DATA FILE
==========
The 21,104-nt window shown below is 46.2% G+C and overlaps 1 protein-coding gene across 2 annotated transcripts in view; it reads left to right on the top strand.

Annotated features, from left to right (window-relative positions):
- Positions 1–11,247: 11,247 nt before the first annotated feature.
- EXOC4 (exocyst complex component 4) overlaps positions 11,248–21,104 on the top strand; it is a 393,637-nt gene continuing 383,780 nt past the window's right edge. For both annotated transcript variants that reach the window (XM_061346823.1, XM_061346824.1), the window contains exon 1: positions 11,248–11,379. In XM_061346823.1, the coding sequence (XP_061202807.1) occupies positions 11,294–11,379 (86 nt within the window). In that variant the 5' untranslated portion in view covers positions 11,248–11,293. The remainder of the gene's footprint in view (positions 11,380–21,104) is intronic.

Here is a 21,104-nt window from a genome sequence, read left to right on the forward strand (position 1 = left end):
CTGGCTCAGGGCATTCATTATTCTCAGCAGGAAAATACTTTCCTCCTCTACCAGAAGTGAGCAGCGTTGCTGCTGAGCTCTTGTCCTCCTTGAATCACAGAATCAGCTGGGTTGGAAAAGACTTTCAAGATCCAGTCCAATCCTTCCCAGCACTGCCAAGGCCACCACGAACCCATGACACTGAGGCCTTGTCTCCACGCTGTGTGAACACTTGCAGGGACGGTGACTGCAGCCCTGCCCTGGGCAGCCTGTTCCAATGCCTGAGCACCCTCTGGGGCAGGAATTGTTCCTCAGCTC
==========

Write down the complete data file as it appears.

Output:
The 21,104-nt window shown below is 46.2% G+C and overlaps 1 protein-coding gene across 2 annotated transcripts in view; it reads left to right on the top strand.

Annotated features, from left to right (window-relative positions):
- Positions 1–11,247: 11,247 nt before the first annotated feature.
- EXOC4 (exocyst complex component 4) overlaps positions 11,248–21,104 on the top strand; it is a 393,637-nt gene continuing 383,780 nt past the window's right edge. For both annotated transcript variants that reach the window (XM_061346823.1, XM_061346824.1), the window contains exon 1: positions 11,248–11,379. In XM_061346823.1, the coding sequence (XP_061202807.1) occupies positions 11,294–11,379 (86 nt within the window). In that variant the 5' untranslated portion in view covers positions 11,248–11,293. The remainder of the gene's footprint in view (positions 11,380–21,104) is intronic.

Here is a 21,104-nt window from a genome sequence, read left to right on the forward strand (position 1 = left end):
CTGGCTCAGGGCATTCATTATTCTCAGCAGGAAAATACTTTCCTCCTCTACCAGAAGTGAGCAGCGTTGCTGCTGAGCTCTTGTCCTCCTTGAATCACAGAATCAGCTGGGTTGGAAAAGACTTTCAAGATCCAGTCCAATCCTTCCCAGCACTGCCAAGGCCACCACGAACCCATGACACTGAGGCCTTGTCTCCACGCTGTGTGAACACTTGCAGGGACGGTGACTGCAGCCCTGCCCTGGGCAGCCTGTTCCAATGCCTGAGCACCCTCTGGGGCAGGAATTGTTCCTCAGCTC